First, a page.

Initial therapy includes correcting fluid and electrolyte abnormalities. If indicated, initial therapy may also include antibiotics
and analgesics. Once gastroesophageal intussusception is diagnosed, immediate surgical correction is required. Reduce the
stomach invagination, and assess affected organs for viability (i.e. observe serosal color, wall texture, vascular patency, and presence of motility). Necrotic tissue can range in color from
green to black, will often feel thin, may lack peristaltic activity, and, if incised, may not display normal bleeding. If
you are unsure about the viability of a portion of the stomach, remove or invaginate it.8 Also secure the stomach with a gastropexy so that it will stay within the abdominal cavity. Incisional, belt-loop, and circumcostal
gastropexies can prevent recurrence of invagination.2-5 In some cases, it may be beneficial to perform more than one gastropexy—more specifically, one on the left body wall with
the idea that the esophageal hiatus is to the left of midline, so securing the stomach in this manner will have an advantage
over right-sided gastropexies.2,4 Fundoplication or alteration of the esophageal hiatus are other methods that may prevent recurrence.2,5,7 Fundoplication involves apposing the fundus of the stomach to the esophagus, and alteration of the hiatus involves narrowing
the hiatus. These procedures are not routinely performed and may have negative effects in patients with megaesophagus by creating
more resistance for food to pass easily into the stomach.
After surgical correction, most patients require management of their megaesophagus-related sequelae and esophageal and gastric
mucosal damage. If aspiration pneumonia is present, administer appropriate antibiotics based on bacterial culture and antimicrobial
sensitivity testing results or a good empirical selection until the patient is stable enough to obtain a sample by transtracheal
wash. Nasal oxygen and nebulization may also be indicated.2 In patients with evidence of severe esophagitis and gastritis, placing a feeding tube such as a jejunostomy tube will allow
the esophageal and gastric mucosa time to rest and provide a method of supplying nutrients to the patient. Administering H2 receptor blockers and other mucosal protectants will also aid in mucosal healing.3 Dogs with megaesophagus should be fed small frequent meals while being held in an upright position to facilitate passage
of ingesta into the stomach.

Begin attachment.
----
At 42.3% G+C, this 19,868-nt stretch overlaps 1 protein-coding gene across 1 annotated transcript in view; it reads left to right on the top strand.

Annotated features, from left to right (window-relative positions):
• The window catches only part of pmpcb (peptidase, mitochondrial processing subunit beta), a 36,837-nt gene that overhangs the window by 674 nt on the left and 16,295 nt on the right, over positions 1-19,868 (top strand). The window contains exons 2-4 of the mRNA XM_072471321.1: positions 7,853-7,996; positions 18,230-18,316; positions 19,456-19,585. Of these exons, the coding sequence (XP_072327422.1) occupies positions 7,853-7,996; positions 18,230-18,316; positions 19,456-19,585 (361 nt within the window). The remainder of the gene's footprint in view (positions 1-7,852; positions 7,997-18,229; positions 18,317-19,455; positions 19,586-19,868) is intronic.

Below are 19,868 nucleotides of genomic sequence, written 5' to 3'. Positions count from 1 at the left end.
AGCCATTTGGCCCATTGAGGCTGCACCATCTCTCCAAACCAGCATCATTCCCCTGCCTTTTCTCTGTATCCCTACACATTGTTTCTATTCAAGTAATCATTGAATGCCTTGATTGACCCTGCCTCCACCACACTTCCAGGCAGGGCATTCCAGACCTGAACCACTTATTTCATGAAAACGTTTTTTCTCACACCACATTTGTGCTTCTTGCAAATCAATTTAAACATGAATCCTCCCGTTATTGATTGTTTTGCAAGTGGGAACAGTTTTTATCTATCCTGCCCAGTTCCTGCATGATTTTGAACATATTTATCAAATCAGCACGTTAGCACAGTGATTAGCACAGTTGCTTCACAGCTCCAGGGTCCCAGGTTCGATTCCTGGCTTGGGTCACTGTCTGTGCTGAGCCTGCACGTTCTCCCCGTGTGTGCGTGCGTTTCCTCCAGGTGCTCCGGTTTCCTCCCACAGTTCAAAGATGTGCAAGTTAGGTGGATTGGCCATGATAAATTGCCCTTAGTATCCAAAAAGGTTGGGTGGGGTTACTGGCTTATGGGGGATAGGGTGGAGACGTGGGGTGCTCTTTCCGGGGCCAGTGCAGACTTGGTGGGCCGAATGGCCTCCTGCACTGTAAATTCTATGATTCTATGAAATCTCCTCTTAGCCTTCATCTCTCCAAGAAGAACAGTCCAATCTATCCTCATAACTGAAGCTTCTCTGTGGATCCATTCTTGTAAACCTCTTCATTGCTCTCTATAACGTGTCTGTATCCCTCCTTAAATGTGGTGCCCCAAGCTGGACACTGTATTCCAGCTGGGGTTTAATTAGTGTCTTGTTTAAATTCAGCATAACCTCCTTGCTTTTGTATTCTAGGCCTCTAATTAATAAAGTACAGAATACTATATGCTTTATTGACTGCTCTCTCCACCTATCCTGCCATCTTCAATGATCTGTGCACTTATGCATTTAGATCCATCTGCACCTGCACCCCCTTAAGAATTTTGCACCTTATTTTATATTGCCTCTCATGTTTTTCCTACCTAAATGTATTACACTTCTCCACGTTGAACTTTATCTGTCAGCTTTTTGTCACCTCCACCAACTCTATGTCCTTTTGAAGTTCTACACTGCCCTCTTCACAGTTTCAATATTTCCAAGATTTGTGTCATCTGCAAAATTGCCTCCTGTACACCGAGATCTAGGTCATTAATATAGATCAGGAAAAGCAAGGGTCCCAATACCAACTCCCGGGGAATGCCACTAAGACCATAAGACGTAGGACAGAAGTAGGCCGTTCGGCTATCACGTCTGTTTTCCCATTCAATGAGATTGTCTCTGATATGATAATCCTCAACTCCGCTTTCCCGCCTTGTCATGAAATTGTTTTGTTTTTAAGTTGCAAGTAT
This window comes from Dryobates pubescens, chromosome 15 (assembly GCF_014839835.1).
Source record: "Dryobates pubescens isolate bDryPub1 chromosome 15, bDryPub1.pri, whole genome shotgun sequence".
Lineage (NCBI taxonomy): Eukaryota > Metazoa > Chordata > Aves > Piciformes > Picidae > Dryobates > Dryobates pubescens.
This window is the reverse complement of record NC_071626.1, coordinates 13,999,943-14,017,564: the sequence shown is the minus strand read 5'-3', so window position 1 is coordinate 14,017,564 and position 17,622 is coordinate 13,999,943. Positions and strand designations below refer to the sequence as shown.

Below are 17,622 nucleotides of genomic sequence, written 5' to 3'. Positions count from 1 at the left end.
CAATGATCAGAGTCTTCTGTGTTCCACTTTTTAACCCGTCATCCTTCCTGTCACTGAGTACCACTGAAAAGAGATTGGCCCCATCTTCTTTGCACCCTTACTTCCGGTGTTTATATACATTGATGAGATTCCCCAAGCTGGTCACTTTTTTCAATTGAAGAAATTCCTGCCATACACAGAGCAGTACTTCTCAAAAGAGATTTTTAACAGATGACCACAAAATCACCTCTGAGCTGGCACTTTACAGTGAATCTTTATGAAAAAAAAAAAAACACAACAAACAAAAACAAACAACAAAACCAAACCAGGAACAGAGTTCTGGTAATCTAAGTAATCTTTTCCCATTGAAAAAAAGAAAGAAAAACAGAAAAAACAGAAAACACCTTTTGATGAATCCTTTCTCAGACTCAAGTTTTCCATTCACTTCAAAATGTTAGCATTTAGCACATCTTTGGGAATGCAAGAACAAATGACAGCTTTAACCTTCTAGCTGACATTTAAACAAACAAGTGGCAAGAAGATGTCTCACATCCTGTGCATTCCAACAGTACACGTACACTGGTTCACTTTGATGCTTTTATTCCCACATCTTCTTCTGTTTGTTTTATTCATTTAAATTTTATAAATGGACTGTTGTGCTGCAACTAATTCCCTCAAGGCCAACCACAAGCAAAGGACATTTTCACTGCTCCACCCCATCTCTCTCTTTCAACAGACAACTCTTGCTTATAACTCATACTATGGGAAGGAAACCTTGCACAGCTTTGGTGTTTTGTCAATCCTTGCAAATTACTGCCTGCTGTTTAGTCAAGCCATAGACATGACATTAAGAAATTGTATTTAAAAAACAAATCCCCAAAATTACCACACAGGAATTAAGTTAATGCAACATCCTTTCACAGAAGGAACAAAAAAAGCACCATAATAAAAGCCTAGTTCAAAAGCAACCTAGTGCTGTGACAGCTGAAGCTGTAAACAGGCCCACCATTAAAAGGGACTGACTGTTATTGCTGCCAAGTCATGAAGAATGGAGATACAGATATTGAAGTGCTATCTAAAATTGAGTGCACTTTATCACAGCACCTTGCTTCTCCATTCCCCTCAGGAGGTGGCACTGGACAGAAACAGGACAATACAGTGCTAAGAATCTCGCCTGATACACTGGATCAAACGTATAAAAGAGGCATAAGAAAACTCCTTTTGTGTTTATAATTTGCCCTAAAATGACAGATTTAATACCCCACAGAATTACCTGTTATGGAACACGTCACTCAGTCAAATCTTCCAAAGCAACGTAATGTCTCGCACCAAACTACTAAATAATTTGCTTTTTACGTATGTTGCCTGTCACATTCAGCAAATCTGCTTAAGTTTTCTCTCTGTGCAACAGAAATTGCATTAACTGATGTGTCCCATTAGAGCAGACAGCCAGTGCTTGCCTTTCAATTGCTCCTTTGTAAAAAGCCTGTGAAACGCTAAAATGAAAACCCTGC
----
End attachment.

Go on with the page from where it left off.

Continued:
The prognosis in dogs with gastroesophageal intussusception is typically guarded to poor. A review of literature published
in 1984 revealed a mortality rate of 95%.3 An unfavorable prognosis is most likely attributable to the fact that this is a relatively rare condition with limited awareness,
resulting in delayed or incorrect diagnosis; that death can occur rapidly after clinical signs appear; and that secondary
complications such as aspiration pneumonia can mask a correct diagnosis and worsen the prognosis.3
This case was challenging because an early diagnosis of esophageal disease was hindered by the dog's history of chronic vomiting,
allowing the eventual development of a severe condition with an unfavorable outcome. The cause of the vomiting, or the vomiting
itself, could have been a predisposing factor for the development of gastroesophageal intussusception in this dog, as people
with a history of physical exertion and peptic disease are predisposed to gastroesophageal intussusception.9 It is reasonable to speculate that this dog's history of chronic vomiting may have also involved chronic regurgitation.
It is important to differentiate between vomiting and regurgitation because they can result from vastly different disease
processes. This differentiation can be accomplished by taking a detailed history and performing a complete physical examination.
Regurgitation is not preceded by signs of nausea or retching (forceful contraction of abdominal muscles), the regurgitated
material should not contain bile, and, if the material is pH-tested, it should have a value of 7 or higher. Further diagnostic
tests to rule out regurgitation may include radiography (plain and contrast) and endoscopy.
The exact cause of this dog's megaesophagus was unknown, but it is likely that the megaesophagus was present before the gastroesophageal
intussusception. Initial abdominal radiographs of this dog were not available for viewing. They may have been considered to
be normal because the caudal thorax may not have been included in the study, the lack of the gastric gas bubble in the cranial
abdomen may have been overlooked, or the gastroesophageal intussusception was possibly not present at that time. The rarity
of this condition and a generalized low level of awareness may have allowed this condition to persist for up to 24 hours before
the proper diagnosis was made and appropriate treatment was initiated. The focus on the history of vomiting and not considering
esophageal disease undoubtedly had a negative effect on the eventual outcome.